The miracle of birth and the mystery of death mark human life. Mortality, like a dark specter, looms over all that lies in between. Human character, behavior, aims, and community are all inescapably shaped by this certainty of human ends. Mortality, like an unwanted guest, intrudes, becoming a burden and a constant struggle. Mortality, like a thief who steals, even threatens the ability to live life rightly. Life is short. Death is certain. Mortality, at all costs, should be resisted or transcended.
In A Time to Keep Ephraim Radner revalues mortality, reclaiming it as God’s own. Mortality should not be resisted but received. Radner reveals mortality’s true nature as a gift, God’s gift, and thus reveals that the many limitations that mortality imposes should be celebrated. Radner demonstrates how faithfulness—and not resignation, escape, denial, redefinition, or excess—is the proper response to the gift of humanity’s temporal limitation. To live rightly is to recognize and then willingly accept life’s limitations.
In chapters on sex and sexuality, singleness and family, education and vocation, and a panoply of end of life issues, A Time to Keep plumbs the depths of the secular imagination, uncovering the constant struggle with human finitude in its myriad forms. Radner shows that by wrongly positioning creaturely mortality, these parts of human experience have received an inadequate reckoning. A Time to Keep retrieves the most basic confession of the Christian faith, that life is God’s, which Radner offers as grace, as the basis for a Christian understanding of human existence bound by its origin and telos. The possibility and purpose of what comes between birth and death is ordered by the pattern of Scripture, but is performed faithfully only in obedience to the limits that bind it.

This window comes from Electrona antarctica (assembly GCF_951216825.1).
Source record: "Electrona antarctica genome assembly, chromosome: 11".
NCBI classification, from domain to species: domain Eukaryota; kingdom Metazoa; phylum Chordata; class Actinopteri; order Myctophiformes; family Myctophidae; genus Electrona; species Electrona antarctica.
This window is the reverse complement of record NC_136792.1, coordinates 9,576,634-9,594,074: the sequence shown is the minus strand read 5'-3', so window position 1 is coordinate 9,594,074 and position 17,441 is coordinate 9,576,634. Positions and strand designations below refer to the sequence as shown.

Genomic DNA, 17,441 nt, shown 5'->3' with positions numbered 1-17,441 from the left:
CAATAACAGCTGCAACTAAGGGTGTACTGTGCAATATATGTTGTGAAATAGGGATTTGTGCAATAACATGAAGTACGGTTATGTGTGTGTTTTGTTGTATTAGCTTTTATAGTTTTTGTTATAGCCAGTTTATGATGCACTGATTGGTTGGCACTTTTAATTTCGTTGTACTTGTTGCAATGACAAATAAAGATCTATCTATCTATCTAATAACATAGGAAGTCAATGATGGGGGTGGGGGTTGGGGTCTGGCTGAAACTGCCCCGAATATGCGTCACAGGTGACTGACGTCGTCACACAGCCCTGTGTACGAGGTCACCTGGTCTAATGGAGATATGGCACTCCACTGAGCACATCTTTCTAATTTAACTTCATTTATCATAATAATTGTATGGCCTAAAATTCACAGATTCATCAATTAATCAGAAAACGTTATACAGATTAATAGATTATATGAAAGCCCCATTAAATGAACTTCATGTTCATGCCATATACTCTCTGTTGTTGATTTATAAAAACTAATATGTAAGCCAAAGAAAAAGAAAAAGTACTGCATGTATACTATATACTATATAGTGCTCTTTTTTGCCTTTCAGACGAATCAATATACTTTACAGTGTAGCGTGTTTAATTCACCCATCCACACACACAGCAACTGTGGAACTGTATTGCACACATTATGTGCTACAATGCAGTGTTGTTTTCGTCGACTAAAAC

Preface: Recovering the Context of Life
1. Clocks, Skins, and Mortality
2. How Life Is Measured
3. Death and Filiation
4. The Arc of Life
5. The Vocation of Singleness
6. Working and Eating
Conclusion: The Church’s Vocation to Number Our Days
Ephraim Radner is one of the most profound and creative theologians of our day. In A Time to Keep he examines some fundamental questions that lie at the root of how we understand ourselves as human beings. Every careful reader will come away from this book with significant new insights as to where the human project sits in the modern age.~Gary A. Anderson, Hesburgh Professor of Catholic Theology, Notre Dame
A Time to Keep is a dizzyingly learned biblical and natural theology of human existence in which the mystery of humanity reveals the scriptural figure of Christ. We have forgotten that we will die, forgotten that our days are given in, and limited by, a context of divine generosity, generation, and death. In the cacophony of debates over the beginning and end of life, over marriage and sexuality, over the very future of humanity, Radner calls us to the patient discipline of numbering our days.~Matt Jenson, Associate Professor of Theology, Torrey Honors Institute, Biola University